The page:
Monday, February 14, 2005
The Kyoto protocol goes into effect this Wednesday (without the participation of the U.S., naturally). Most discussions of global warming focus on how to prevent it -- but prevention, according to Mark Hertsgaard, is no longer a sufficient option. "Environmentalists won't say this for fear of sounding alarmist or defeatist. Politicians won't say it because then they'd have to do something about it," but the warming process is already underway, and if we hope to avoid a climatic apocalypse we had better start dealing with the inevitable:
The world community therefore must make a strategic shift. It must expand its response to global warming to emphasize both long-term and short-term protection. Rising sea levels and more weather-related disasters will be a fact of life on this planet for decades to come, and we have to get ready for them.
Among the steps needed to defend ourselves is quick action to fortify emergency response capabilities worldwide, to shield or relocate vulnerable coastal communities and to prepare for increased migration flows by environmental refugees.
We must also play offense. We must retroactively shrink the amount of warming facing us by redoubling efforts to remove existing greenhouse gases from the atmosphere and sequester them where they are no longer dangerous. One way is to plant trees, which absorb carbon dioxide via photosynthesis.
Researchers are exploring many other methods as well, some of them supported by the Bush administration. And Norway is burying carbon dioxide in abandoned oil wells beneath the North Sea.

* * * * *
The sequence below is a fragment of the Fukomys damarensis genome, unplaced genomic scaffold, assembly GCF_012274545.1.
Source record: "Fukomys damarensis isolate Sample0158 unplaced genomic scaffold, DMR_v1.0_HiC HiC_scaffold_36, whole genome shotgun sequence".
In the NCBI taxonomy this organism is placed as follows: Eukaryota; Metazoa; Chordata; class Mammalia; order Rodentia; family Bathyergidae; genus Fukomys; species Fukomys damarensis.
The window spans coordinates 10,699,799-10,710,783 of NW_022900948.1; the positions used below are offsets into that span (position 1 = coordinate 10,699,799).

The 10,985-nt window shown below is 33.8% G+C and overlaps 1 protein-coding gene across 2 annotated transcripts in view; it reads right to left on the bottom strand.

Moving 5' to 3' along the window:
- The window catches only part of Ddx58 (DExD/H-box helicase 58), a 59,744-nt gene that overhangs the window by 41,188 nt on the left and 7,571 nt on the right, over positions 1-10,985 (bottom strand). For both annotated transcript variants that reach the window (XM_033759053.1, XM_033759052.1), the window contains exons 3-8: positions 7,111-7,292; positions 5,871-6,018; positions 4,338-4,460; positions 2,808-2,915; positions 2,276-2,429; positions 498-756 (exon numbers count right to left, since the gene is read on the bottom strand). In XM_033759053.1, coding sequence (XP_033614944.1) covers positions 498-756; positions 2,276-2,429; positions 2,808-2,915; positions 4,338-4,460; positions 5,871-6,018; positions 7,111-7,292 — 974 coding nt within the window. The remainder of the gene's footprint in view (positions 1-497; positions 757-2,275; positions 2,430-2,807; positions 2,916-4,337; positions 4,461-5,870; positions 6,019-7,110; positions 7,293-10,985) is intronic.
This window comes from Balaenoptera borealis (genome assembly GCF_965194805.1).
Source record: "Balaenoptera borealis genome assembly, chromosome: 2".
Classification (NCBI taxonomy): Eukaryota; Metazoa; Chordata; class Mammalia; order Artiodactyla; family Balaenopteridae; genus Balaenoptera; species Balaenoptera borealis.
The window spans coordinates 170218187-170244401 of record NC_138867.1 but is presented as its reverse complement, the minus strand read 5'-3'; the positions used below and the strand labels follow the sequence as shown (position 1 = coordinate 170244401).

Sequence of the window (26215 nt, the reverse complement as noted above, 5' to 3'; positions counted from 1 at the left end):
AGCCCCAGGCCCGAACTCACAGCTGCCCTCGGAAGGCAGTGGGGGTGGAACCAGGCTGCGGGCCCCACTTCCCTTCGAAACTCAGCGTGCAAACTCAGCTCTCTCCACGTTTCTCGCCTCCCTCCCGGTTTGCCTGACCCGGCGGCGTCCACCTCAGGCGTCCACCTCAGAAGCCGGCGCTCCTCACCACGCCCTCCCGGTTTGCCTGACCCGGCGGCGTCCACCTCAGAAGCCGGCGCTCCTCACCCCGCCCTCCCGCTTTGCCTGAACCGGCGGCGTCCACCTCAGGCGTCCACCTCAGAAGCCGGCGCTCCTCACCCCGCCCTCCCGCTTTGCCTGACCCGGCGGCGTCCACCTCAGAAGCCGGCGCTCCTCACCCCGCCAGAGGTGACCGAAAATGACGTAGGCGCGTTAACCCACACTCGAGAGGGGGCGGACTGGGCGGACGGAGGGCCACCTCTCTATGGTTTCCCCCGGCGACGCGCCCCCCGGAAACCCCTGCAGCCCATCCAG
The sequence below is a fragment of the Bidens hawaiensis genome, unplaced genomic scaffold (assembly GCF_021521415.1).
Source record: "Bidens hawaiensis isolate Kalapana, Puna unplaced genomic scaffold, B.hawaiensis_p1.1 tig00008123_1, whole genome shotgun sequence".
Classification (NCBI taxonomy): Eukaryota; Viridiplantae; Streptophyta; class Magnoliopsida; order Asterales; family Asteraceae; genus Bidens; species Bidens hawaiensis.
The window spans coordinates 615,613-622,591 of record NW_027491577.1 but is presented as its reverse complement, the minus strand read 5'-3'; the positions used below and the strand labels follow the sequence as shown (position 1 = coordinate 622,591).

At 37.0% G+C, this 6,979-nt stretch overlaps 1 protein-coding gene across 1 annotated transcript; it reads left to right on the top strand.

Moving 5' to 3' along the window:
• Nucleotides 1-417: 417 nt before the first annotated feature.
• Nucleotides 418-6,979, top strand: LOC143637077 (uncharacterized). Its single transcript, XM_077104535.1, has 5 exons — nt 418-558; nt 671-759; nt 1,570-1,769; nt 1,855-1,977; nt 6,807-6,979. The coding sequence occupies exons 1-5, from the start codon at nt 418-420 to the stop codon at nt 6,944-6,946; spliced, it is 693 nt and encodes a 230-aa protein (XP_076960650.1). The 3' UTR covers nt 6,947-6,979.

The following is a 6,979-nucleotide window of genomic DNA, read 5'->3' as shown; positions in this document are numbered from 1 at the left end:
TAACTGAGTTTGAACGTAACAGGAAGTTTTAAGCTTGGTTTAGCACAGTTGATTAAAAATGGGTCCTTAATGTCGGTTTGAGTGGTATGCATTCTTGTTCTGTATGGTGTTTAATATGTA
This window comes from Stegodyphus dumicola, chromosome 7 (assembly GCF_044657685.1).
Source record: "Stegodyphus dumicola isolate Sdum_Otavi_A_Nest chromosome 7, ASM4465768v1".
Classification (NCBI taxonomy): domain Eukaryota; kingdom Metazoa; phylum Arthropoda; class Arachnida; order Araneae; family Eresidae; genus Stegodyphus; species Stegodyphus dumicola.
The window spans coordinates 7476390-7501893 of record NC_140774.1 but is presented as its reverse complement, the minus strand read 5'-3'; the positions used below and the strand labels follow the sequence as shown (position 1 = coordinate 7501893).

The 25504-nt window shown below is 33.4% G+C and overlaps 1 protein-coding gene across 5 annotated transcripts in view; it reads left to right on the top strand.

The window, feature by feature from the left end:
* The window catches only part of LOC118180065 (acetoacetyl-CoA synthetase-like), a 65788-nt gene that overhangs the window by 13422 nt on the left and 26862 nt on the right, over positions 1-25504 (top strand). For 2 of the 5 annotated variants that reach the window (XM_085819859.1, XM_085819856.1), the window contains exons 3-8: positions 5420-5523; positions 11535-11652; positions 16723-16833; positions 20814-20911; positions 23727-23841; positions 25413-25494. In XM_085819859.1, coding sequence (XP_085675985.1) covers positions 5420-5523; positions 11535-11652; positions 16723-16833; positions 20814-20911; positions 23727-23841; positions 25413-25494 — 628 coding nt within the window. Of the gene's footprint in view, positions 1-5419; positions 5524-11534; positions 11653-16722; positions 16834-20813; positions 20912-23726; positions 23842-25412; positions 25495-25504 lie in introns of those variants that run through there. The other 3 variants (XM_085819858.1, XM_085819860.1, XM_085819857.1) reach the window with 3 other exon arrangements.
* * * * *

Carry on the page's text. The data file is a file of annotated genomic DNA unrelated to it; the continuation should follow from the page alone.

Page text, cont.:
The problem with the Kyoto Protocol is not that the 5 percent greenhouse gas emission reductions it mandates don't go far enough, though they don't. (The climate change panel urges 50 to 70 percent reductions.)
The problem is that Kyoto governs only future emissions. No matter how well the protocol works, it will have no effect on past emissions, which are what have made global warming unavoidable . . . .
So far, the greenhouse gases released during two-plus centuries of industrialization have increased global temperatures by about 1 degree Fahrenheit and raised sea levels by 4 to 7 inches.
They have also given rise to the larger phenomenon of climate change. The climate change panel scientists predict that because of global warming, the future will bring more and deadlier weather of all kinds -- more hurricanes, tornadoes, downpours, heat waves, droughts and blizzards -- and all that comes in their aftermath: flooding, landslides, power outages, crop failures, property damage, disease, hunger, poverty and loss of life . . . .
Our civilization's early warning system -- the scientists of the Intergovernmental Panel on Climate Change -- have been telling us for years that great danger is approaching. The question is, will we act quickly and decisively enough to protect ourselves against the coming storm? Or will we simply stand and face our fate naked, proud and unafraid?